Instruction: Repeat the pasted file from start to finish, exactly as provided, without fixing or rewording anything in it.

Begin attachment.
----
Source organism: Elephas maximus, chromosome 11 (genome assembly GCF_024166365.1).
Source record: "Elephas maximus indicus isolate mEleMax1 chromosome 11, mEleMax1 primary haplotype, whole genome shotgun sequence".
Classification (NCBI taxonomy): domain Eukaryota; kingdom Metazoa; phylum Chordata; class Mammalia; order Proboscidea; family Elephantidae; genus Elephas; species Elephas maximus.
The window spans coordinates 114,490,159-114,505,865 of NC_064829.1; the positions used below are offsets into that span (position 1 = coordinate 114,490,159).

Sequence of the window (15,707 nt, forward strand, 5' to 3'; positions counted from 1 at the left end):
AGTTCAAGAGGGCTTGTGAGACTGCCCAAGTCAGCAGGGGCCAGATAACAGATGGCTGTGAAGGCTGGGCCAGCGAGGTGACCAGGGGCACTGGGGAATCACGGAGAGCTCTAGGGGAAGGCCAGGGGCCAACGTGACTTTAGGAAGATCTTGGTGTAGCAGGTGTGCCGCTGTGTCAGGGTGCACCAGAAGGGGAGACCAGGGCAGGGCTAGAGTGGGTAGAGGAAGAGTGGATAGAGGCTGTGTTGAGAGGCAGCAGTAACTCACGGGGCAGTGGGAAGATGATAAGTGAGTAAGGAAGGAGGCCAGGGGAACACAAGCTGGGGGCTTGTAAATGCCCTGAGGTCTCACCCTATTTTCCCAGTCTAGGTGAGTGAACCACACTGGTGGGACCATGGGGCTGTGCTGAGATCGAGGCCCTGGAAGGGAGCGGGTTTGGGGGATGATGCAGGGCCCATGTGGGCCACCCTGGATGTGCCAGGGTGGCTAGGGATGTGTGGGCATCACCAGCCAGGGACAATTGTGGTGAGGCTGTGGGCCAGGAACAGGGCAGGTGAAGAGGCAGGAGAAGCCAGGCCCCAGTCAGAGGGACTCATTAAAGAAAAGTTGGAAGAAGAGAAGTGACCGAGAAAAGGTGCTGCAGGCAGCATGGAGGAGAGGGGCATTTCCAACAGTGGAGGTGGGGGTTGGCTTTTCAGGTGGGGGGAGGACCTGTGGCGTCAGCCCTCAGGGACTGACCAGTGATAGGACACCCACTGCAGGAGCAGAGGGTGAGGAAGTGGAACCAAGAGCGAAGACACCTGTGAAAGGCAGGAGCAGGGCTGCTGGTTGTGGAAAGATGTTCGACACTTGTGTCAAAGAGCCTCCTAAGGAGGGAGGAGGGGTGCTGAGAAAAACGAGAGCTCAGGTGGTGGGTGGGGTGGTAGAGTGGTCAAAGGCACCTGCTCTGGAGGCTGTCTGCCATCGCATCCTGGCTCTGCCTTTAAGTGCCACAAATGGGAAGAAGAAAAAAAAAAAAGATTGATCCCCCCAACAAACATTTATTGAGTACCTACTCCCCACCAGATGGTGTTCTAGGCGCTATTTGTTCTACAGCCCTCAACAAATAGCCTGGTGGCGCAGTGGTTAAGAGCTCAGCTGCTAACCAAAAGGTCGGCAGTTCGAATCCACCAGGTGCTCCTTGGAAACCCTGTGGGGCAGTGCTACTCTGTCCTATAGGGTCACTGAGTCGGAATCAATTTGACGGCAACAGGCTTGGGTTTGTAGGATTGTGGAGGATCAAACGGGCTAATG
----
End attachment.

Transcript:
Source organism: Elephas maximus, chromosome 11 (genome assembly GCF_024166365.1).
Source record: "Elephas maximus indicus isolate mEleMax1 chromosome 11, mEleMax1 primary haplotype, whole genome shotgun sequence".
Classification (NCBI taxonomy): domain Eukaryota; kingdom Metazoa; phylum Chordata; class Mammalia; order Proboscidea; family Elephantidae; genus Elephas; species Elephas maximus.
The window spans coordinates 114,490,159-114,505,865 of NC_064829.1; the positions used below are offsets into that span (position 1 = coordinate 114,490,159).

Sequence of the window (15,707 nt, forward strand, 5' to 3'; positions counted from 1 at the left end):
AGTTCAAGAGGGCTTGTGAGACTGCCCAAGTCAGCAGGGGCCAGATAACAGATGGCTGTGAAGGCTGGGCCAGCGAGGTGACCAGGGGCACTGGGGAATCACGGAGAGCTCTAGGGGAAGGCCAGGGGCCAACGTGACTTTAGGAAGATCTTGGTGTAGCAGGTGTGCCGCTGTGTCAGGGTGCACCAGAAGGGGAGACCAGGGCAGGGCTAGAGTGGGTAGAGGAAGAGTGGATAGAGGCTGTGTTGAGAGGCAGCAGTAACTCACGGGGCAGTGGGAAGATGATAAGTGAGTAAGGAAGGAGGCCAGGGGAACACAAGCTGGGGGCTTGTAAATGCCCTGAGGTCTCACCCTATTTTCCCAGTCTAGGTGAGTGAACCACACTGGTGGGACCATGGGGCTGTGCTGAGATCGAGGCCCTGGAAGGGAGCGGGTTTGGGGGATGATGCAGGGCCCATGTGGGCCACCCTGGATGTGCCAGGGTGGCTAGGGATGTGTGGGCATCACCAGCCAGGGACAATTGTGGTGAGGCTGTGGGCCAGGAACAGGGCAGGTGAAGAGGCAGGAGAAGCCAGGCCCCAGTCAGAGGGACTCATTAAAGAAAAGTTGGAAGAAGAGAAGTGACCGAGAAAAGGTGCTGCAGGCAGCATGGAGGAGAGGGGCATTTCCAACAGTGGAGGTGGGGGTTGGCTTTTCAGGTGGGGGGAGGACCTGTGGCGTCAGCCCTCAGGGACTGACCAGTGATAGGACACCCACTGCAGGAGCAGAGGGTGAGGAAGTGGAACCAAGAGCGAAGACACCTGTGAAAGGCAGGAGCAGGGCTGCTGGTTGTGGAAAGATGTTCGACACTTGTGTCAAAGAGCCTCCTAAGGAGGGAGGAGGGGTGCTGAGAAAAACGAGAGCTCAGGTGGTGGGTGGGGTGGTAGAGTGGTCAAAGGCACCTGCTCTGGAGGCTGTCTGCCATCGCATCCTGGCTCTGCCTTTAAGTGCCACAAATGGGAAGAAGAAAAAAAAAAAAGATTGATCCCCCCAACAAACATTTATTGAGTACCTACTCCCCACCAGATGGTGTTCTAGGCGCTATTTGTTCTACAGCCCTCAACAAATAGCCTGGTGGCGCAGTGGTTAAGAGCTCAGCTGCTAACCAAAAGGTCGGCAGTTCGAATCCACCAGGTGCTCCTTGGAAACCCTGTGGGGCAGTGCTACTCTGTCCTATAGGGTCACTGAGTCGGAATCAATTTGACGGCAACAGGCTTGGGTTTGTAGGATTGTGGAGGATCAAACGGGCTAATG